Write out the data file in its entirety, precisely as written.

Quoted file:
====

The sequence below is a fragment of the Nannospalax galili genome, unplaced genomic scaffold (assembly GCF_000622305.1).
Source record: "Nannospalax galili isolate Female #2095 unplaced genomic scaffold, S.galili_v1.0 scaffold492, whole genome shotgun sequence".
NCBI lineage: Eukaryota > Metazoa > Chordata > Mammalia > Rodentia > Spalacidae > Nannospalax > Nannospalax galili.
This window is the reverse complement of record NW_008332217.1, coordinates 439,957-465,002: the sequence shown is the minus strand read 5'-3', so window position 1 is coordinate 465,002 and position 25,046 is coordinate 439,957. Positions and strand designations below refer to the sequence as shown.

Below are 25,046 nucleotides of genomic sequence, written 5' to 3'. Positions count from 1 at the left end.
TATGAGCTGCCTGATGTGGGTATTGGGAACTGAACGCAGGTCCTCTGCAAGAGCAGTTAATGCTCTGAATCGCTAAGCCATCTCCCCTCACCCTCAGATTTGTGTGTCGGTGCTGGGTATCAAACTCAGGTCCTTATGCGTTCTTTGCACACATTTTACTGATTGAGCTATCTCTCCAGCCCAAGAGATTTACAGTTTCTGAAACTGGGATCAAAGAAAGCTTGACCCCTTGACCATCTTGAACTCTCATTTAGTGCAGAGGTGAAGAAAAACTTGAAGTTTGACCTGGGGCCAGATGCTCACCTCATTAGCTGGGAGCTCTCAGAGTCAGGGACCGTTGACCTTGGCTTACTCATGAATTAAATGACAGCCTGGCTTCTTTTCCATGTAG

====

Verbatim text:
The sequence below is a fragment of the Nannospalax galili genome, unplaced genomic scaffold (assembly GCF_000622305.1).
Source record: "Nannospalax galili isolate Female #2095 unplaced genomic scaffold, S.galili_v1.0 scaffold492, whole genome shotgun sequence".
NCBI lineage: Eukaryota > Metazoa > Chordata > Mammalia > Rodentia > Spalacidae > Nannospalax > Nannospalax galili.
This window is the reverse complement of record NW_008332217.1, coordinates 439,957-465,002: the sequence shown is the minus strand read 5'-3', so window position 1 is coordinate 465,002 and position 25,046 is coordinate 439,957. Positions and strand designations below refer to the sequence as shown.

Below are 25,046 nucleotides of genomic sequence, written 5' to 3'. Positions count from 1 at the left end.
TATGAGCTGCCTGATGTGGGTATTGGGAACTGAACGCAGGTCCTCTGCAAGAGCAGTTAATGCTCTGAATCGCTAAGCCATCTCCCCTCACCCTCAGATTTGTGTGTCGGTGCTGGGTATCAAACTCAGGTCCTTATGCGTTCTTTGCACACATTTTACTGATTGAGCTATCTCTCCAGCCCAAGAGATTTACAGTTTCTGAAACTGGGATCAAAGAAAGCTTGACCCCTTGACCATCTTGAACTCTCATTTAGTGCAGAGGTGAAGAAAAACTTGAAGTTTGACCTGGGGCCAGATGCTCACCTCATTAGCTGGGAGCTCTCAGAGTCAGGGACCGTTGACCTTGGCTTACTCATGAATTAAATGACAGCCTGGCTTCTTTTCCATGTAG